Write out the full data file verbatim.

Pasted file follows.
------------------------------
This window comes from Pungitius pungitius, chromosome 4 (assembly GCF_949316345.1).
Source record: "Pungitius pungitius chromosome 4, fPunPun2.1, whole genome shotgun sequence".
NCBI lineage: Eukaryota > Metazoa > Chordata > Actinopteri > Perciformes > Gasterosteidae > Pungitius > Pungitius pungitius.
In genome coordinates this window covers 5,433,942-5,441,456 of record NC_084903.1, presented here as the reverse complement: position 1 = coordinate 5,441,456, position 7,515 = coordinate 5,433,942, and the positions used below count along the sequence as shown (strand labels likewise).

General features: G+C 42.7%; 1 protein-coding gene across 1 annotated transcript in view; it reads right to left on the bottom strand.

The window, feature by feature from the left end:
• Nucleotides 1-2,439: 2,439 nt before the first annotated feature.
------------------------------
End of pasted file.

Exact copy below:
This window comes from Pungitius pungitius, chromosome 4 (assembly GCF_949316345.1).
Source record: "Pungitius pungitius chromosome 4, fPunPun2.1, whole genome shotgun sequence".
NCBI lineage: Eukaryota > Metazoa > Chordata > Actinopteri > Perciformes > Gasterosteidae > Pungitius > Pungitius pungitius.
In genome coordinates this window covers 5,433,942-5,441,456 of record NC_084903.1, presented here as the reverse complement: position 1 = coordinate 5,441,456, position 7,515 = coordinate 5,433,942, and the positions used below count along the sequence as shown (strand labels likewise).

General features: G+C 42.7%; 1 protein-coding gene across 1 annotated transcript in view; it reads right to left on the bottom strand.

The window, feature by feature from the left end:
• Nucleotides 1-2,439: 2,439 nt before the first annotated feature.